According to recent analysis from market intelligence platform provider CB Insights, the use of the word ‘blockchain’ in executive earnings calls has dipped significantly in 2019. But don’t expect it to be a terminal diagnosis.
The CB Insights figures, as reported by Crowdfund Insider, found a similar decline for the term ‘cryptocurrency’ and its associated brethren. At the beginning of 2018, executive mentions of blockchain topped 250 in the quarter, whereas the figure slips to around 100 for most of this year.
The figure may on first glance not come as a major surprise, given the rise and fall of Bitcoin’s price, from well-into-five-figures to just under $7500 at the time of writing. Yet applications of blockchain technology within enterprise remain a promising area across various industry verticals.
Writing for this publication last month, Yonathan Lapchik, CEO of SUKU, said the time was now for enterprises to get their strategies together – a sentiment echoed by Hyperledger’s Brian Behlendorf back in June.
“Enterprises need to focus on implementations that do not merely disrupt for the sake of disruption, but instead present meaningful value-add to existing business processes,” wrote Lapchik. “By returning to the fundamentals, the onus lies on the industry to move beyond proof, deliver on fuss-free, concrete value for enterprise clients, and to map their growth trajectory from here onwards.”
But what does this mean? Jess Groopman, industry analyst and founding partner at Kaleido Insights, said that while it wasn’t a surprise mentions of blockchain and crypto fell in 2019, the conversation is more nuanced around blockchain’s development.
“From a technical perspective, not all distributed ledger technologies are created equal and different configurations will support different organisational and computing environments, meaning advancements in financial services DLT applications are not necessarily translating to manufacturing applications or supply chain and vice versa,” Groopman told The Block. “On top of this fragmentation, there is not consensus on market leadership, nor that the current generation of blockchain platforms represents the long-term bets.”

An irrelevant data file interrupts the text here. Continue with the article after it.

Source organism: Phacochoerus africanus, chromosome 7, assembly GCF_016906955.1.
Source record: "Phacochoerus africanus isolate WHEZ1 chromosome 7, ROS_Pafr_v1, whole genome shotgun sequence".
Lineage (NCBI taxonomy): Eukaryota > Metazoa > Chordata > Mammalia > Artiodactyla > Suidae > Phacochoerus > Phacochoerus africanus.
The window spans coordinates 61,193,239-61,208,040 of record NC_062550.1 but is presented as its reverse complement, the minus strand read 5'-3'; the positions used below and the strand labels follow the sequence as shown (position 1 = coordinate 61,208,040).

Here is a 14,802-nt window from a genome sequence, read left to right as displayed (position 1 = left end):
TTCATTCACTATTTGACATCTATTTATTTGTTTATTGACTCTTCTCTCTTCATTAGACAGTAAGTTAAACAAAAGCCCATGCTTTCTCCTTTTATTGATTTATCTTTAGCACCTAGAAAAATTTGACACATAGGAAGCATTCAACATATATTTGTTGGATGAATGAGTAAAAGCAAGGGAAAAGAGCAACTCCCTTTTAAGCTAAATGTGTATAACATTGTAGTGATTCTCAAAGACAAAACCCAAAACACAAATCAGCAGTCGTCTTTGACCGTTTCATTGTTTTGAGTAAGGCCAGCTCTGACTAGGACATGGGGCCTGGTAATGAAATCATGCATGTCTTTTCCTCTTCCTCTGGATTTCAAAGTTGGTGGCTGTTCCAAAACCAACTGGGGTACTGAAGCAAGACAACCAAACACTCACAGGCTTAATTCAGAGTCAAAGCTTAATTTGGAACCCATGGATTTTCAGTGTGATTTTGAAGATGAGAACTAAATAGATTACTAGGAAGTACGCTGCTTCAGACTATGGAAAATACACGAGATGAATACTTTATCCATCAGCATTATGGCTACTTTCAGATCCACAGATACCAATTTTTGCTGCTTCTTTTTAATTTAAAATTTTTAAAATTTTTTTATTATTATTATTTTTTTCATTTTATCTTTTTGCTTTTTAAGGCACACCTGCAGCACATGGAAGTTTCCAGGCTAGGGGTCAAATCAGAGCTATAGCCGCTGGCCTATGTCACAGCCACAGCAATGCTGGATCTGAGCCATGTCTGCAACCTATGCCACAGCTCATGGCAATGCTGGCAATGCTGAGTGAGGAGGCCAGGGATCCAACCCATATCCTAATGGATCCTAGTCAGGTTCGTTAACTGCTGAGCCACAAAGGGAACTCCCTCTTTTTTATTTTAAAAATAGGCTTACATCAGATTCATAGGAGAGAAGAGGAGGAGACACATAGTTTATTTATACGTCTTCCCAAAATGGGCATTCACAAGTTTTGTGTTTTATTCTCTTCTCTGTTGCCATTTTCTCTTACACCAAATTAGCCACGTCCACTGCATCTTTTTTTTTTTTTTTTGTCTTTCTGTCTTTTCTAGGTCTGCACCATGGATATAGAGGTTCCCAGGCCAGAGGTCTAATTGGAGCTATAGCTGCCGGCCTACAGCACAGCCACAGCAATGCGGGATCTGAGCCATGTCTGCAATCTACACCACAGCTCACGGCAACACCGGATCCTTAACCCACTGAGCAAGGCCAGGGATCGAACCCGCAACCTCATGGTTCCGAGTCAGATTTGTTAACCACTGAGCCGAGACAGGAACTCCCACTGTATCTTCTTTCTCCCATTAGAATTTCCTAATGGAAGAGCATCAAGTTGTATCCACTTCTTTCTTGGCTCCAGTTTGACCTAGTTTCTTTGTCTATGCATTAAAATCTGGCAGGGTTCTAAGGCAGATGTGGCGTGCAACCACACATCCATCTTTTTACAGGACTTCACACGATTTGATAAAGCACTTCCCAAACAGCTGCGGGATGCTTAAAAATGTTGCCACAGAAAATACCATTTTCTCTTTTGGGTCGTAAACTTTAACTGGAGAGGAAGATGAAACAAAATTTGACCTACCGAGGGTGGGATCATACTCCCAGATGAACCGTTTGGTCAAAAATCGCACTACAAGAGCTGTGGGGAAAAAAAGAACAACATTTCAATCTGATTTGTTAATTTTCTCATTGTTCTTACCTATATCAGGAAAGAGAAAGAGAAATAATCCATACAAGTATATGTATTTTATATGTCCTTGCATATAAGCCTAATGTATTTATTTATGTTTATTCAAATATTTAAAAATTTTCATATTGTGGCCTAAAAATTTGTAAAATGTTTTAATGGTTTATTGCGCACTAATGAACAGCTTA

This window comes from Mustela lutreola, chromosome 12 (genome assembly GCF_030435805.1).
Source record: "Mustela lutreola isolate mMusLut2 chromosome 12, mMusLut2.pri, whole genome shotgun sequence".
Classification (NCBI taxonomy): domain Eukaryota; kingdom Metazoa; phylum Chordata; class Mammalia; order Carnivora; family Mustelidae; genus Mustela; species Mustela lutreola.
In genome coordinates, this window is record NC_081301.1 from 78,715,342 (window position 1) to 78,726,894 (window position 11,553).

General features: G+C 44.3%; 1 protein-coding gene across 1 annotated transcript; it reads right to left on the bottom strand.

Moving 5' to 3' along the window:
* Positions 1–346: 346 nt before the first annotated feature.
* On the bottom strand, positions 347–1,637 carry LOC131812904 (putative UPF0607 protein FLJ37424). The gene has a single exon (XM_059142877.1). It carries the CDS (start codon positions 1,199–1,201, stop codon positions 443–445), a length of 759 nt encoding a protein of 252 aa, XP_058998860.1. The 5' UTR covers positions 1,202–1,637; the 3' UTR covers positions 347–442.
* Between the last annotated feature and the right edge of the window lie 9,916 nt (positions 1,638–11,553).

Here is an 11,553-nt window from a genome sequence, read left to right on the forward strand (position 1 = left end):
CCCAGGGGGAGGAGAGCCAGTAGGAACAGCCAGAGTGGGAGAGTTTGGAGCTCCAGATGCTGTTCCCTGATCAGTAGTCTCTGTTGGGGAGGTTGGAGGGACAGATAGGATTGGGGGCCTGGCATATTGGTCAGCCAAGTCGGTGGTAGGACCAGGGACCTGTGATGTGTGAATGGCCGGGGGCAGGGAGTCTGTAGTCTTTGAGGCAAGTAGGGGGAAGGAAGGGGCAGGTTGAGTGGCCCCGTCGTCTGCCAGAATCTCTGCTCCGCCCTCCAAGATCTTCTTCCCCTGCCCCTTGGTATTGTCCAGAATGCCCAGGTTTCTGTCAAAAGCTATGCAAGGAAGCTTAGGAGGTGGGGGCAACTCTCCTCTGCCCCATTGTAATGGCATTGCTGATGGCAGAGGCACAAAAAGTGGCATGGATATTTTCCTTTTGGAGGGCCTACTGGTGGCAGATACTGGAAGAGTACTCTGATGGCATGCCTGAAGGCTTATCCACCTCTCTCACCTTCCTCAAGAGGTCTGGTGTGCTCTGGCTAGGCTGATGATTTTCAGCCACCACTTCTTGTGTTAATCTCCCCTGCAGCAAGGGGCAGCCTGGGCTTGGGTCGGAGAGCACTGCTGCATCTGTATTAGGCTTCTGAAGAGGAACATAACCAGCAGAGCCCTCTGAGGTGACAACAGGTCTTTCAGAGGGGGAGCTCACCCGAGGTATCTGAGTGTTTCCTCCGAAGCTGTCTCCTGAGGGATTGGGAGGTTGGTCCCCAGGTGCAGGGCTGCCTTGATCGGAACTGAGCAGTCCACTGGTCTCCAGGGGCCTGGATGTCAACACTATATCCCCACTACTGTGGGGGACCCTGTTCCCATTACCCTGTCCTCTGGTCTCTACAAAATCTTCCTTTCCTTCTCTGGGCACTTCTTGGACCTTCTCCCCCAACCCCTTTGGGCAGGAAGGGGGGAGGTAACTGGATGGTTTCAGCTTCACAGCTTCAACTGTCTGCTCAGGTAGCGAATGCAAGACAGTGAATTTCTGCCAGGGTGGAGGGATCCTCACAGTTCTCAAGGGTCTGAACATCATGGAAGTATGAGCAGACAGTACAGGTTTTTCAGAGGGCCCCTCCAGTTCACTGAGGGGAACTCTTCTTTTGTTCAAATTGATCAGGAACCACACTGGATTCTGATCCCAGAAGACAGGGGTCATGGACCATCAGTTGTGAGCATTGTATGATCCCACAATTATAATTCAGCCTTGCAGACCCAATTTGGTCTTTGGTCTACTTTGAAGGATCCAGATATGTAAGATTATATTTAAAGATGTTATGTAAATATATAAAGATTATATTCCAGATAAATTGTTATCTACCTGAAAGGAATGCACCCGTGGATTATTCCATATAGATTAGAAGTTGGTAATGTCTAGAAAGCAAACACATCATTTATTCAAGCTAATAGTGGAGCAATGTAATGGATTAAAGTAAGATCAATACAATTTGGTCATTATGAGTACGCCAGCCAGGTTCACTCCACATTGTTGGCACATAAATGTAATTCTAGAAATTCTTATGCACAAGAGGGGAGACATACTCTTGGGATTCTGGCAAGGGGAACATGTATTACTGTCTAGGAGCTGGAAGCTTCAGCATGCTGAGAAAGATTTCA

Groopman speculated that as current blockchain platforms need to evolve, this may be why executives may not be mentioning their investments right now. But the cultural element is equally important. Speaking last month Pramod Achanta, vice president and blockchain services leader North America at IBM, noted the importance of teamwork in building out projects; but, more importantly, getting the disparate teams on the same page.
It is a similar message from Groopman, who calls it a ‘village.’ “The degree of collaboration, multi-party configuration, legal, financial, and process coordination is simply unprecedented, even if the potential impact is millions in efficiency gains,” she said. “Layered on top of this is the reality that blockchain is still a difficult concept, complicated to fully grasp and without much precedent, but with a growing list of legal and political questions and consequences.”
The CB Insights graph noted a slight improvement in the latter quarters of 2019, and while Groopman does not entirely expect a huge leap in the coming 12 months, greater clarity will be sought. “2020 will bring more development on the technology side to support business, particularly mission-critical/high scale applications, because these catalyse the rest of the market,” said Groopman.
“Cryptocurrency, as we understand it today, is likely to bifurcate into its own market, distinct from enterprise DLT, many of which do not have a currency component. Adjacent technologies, such as 5G, AI, and connected infrastructure will also push certain components of DLT forward, as connectivity, data sharing, systems and data security, and identity remain enormous challenges for which blockchain offers potentially novel design solutions.”
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